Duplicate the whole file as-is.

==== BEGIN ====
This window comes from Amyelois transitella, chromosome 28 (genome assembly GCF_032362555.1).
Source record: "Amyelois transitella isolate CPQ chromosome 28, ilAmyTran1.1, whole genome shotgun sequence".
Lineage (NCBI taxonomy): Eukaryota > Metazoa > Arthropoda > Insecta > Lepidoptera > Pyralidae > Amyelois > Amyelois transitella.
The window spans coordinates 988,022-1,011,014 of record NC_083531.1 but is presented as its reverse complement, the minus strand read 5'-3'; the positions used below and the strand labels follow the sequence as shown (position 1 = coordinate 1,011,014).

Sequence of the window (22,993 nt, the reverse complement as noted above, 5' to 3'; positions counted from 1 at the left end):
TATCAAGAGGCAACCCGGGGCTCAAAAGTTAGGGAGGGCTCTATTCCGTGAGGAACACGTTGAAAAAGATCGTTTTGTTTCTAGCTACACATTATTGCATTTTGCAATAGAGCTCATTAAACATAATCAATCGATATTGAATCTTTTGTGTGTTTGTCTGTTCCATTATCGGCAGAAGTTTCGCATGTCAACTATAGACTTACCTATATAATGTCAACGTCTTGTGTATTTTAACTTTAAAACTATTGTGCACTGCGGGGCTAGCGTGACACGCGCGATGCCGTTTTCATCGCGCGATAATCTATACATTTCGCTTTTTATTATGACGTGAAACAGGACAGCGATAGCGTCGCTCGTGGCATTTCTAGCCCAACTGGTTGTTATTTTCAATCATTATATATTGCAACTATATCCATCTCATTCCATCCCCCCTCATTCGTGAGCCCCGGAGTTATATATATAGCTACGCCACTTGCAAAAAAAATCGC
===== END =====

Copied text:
This window comes from Amyelois transitella, chromosome 28 (genome assembly GCF_032362555.1).
Source record: "Amyelois transitella isolate CPQ chromosome 28, ilAmyTran1.1, whole genome shotgun sequence".
Lineage (NCBI taxonomy): Eukaryota > Metazoa > Arthropoda > Insecta > Lepidoptera > Pyralidae > Amyelois > Amyelois transitella.
The window spans coordinates 988,022-1,011,014 of record NC_083531.1 but is presented as its reverse complement, the minus strand read 5'-3'; the positions used below and the strand labels follow the sequence as shown (position 1 = coordinate 1,011,014).

Sequence of the window (22,993 nt, the reverse complement as noted above, 5' to 3'; positions counted from 1 at the left end):
TATCAAGAGGCAACCCGGGGCTCAAAAGTTAGGGAGGGCTCTATTCCGTGAGGAACACGTTGAAAAAGATCGTTTTGTTTCTAGCTACACATTATTGCATTTTGCAATAGAGCTCATTAAACATAATCAATCGATATTGAATCTTTTGTGTGTTTGTCTGTTCCATTATCGGCAGAAGTTTCGCATGTCAACTATAGACTTACCTATATAATGTCAACGTCTTGTGTATTTTAACTTTAAAACTATTGTGCACTGCGGGGCTAGCGTGACACGCGCGATGCCGTTTTCATCGCGCGATAATCTATACATTTCGCTTTTTATTATGACGTGAAACAGGACAGCGATAGCGTCGCTCGTGGCATTTCTAGCCCAACTGGTTGTTATTTTCAATCATTATATATTGCAACTATATCCATCTCATTCCATCCCCCCTCATTCGTGAGCCCCGGAGTTATATATATAGCTACGCCACTTGCAAAAAAAATCGC